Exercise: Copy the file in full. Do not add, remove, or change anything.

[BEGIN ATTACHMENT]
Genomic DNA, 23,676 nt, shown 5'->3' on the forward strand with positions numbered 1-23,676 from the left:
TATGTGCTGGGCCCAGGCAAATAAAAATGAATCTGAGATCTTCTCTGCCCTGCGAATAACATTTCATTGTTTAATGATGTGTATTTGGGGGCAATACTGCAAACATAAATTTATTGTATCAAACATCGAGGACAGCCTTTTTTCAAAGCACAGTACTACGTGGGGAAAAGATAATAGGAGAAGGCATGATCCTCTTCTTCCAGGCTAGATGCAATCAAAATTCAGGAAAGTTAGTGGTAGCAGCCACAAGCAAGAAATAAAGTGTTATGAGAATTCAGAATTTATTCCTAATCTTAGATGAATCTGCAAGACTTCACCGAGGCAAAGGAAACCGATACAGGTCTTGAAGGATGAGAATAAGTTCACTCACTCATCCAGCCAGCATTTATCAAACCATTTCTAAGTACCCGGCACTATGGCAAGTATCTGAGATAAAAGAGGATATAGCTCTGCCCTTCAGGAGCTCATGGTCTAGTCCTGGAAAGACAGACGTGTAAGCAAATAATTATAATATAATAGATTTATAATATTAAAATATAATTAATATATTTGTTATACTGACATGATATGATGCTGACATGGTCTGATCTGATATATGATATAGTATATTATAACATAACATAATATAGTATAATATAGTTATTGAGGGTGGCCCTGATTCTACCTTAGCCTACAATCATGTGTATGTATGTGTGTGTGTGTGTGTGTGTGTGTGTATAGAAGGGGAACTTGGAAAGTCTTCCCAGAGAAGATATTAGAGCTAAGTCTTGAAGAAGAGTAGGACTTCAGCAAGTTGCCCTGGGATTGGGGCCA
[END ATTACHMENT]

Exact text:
Genomic DNA, 23,676 nt, shown 5'->3' on the forward strand with positions numbered 1-23,676 from the left:
TATGTGCTGGGCCCAGGCAAATAAAAATGAATCTGAGATCTTCTCTGCCCTGCGAATAACATTTCATTGTTTAATGATGTGTATTTGGGGGCAATACTGCAAACATAAATTTATTGTATCAAACATCGAGGACAGCCTTTTTTCAAAGCACAGTACTACGTGGGGAAAAGATAATAGGAGAAGGCATGATCCTCTTCTTCCAGGCTAGATGCAATCAAAATTCAGGAAAGTTAGTGGTAGCAGCCACAAGCAAGAAATAAAGTGTTATGAGAATTCAGAATTTATTCCTAATCTTAGATGAATCTGCAAGACTTCACCGAGGCAAAGGAAACCGATACAGGTCTTGAAGGATGAGAATAAGTTCACTCACTCATCCAGCCAGCATTTATCAAACCATTTCTAAGTACCCGGCACTATGGCAAGTATCTGAGATAAAAGAGGATATAGCTCTGCCCTTCAGGAGCTCATGGTCTAGTCCTGGAAAGACAGACGTGTAAGCAAATAATTATAATATAATAGATTTATAATATTAAAATATAATTAATATATTTGTTATACTGACATGATATGATGCTGACATGGTCTGATCTGATATATGATATAGTATATTATAACATAACATAATATAGTATAATATAGTTATTGAGGGTGGCCCTGATTCTACCTTAGCCTACAATCATGTGTATGTATGTGTGTGTGTGTGTGTGTGTGTGTGTATAGAAGGGGAACTTGGAAAGTCTTCCCAGAGAAGATATTAGAGCTAAGTCTTGAAGAAGAGTAGGACTTCAGCAAGTTGCCCTGGGATTGGGGCCA